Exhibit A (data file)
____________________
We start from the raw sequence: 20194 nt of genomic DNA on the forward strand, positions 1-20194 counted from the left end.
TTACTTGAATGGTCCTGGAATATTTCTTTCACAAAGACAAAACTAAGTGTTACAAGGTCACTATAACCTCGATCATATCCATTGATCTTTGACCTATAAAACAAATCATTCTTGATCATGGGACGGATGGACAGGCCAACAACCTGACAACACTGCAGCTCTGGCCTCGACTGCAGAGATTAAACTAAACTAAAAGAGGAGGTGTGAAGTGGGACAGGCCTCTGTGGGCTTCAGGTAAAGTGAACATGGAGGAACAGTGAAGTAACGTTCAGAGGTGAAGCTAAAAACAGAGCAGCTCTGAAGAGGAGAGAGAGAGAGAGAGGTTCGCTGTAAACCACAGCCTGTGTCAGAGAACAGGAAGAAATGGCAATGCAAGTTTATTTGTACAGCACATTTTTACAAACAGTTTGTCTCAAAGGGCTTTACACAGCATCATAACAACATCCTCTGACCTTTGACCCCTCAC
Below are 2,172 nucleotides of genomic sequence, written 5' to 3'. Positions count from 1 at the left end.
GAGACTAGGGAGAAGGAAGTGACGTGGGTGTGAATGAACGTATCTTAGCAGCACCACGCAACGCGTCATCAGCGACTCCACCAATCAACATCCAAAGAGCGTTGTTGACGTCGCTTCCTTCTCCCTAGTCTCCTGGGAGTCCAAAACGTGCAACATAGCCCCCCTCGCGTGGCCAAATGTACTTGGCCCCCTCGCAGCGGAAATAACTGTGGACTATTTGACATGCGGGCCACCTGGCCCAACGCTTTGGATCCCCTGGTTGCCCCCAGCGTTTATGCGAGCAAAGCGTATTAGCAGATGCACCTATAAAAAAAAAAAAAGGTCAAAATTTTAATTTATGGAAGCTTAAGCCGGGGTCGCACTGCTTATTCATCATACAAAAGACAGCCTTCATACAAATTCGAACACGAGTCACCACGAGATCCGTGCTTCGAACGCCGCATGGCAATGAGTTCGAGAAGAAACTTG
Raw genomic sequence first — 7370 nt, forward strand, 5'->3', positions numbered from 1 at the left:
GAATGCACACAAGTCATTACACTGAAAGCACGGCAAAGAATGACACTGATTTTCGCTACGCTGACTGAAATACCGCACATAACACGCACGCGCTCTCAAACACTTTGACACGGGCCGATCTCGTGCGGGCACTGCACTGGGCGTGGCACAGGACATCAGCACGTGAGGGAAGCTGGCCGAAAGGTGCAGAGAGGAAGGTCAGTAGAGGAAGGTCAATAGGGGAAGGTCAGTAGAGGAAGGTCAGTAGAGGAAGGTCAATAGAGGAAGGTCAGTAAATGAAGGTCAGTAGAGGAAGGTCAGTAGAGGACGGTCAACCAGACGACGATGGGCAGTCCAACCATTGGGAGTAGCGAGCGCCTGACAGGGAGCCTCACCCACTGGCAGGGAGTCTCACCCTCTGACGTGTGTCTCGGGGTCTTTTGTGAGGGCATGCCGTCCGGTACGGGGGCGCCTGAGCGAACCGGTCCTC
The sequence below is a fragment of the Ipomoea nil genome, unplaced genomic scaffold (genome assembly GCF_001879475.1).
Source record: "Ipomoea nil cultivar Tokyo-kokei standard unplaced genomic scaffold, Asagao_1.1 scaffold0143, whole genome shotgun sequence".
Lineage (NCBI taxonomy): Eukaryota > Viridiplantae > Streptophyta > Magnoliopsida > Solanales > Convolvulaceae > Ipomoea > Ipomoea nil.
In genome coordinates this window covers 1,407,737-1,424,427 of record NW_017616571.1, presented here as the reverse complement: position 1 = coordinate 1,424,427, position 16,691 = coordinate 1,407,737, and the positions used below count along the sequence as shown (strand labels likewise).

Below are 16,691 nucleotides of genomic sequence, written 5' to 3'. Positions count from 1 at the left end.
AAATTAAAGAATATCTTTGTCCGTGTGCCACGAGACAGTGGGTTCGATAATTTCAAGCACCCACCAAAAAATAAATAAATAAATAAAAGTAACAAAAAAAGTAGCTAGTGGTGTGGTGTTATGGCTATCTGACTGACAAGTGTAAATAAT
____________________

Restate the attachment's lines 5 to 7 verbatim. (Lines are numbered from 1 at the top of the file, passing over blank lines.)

Raw genomic sequence first — 7370 nt, forward strand, 5'->3', positions numbered from 1 at the left:
GAATGCACACAAGTCATTACACTGAAAGCACGGCAAAGAATGACACTGATTTTCGCTACGCTGACTGAAATACCGCACATAACACGCACGCGCTCTCAAACACTTTGACACGGGCCGATCTCGTGCGGGCACTGCACTGGGCGTGGCACAGGACATCAGCACGTGAGGGAAGCTGGCCGAAAGGTGCAGAGAGGAAGGTCAGTAGAGGAAGGTCAATAGGGGAAGGTCAGTAGAGGAAGGTCAGTAGAGGAAGGTCAATAGAGGAAGGTCAGTAAATGAAGGTCAGTAGAGGAAGGTCAGTAGAGGACGGTCAACCAGACGACGATGGGCAGTCCAACCATTGGGAGTAGCGAGCGCCTGACAGGGAGCCTCACCCACTGGCAGGGAGTCTCACCCTCTGACGTGTGTCTCGGGGTCTTTTGTGAGGGCATGCCGTCCGGTACGGGGGCGCCTGAGCGAACCGGTCCTC
The sequence below is a fragment of the Ipomoea nil genome, unplaced genomic scaffold (genome assembly GCF_001879475.1).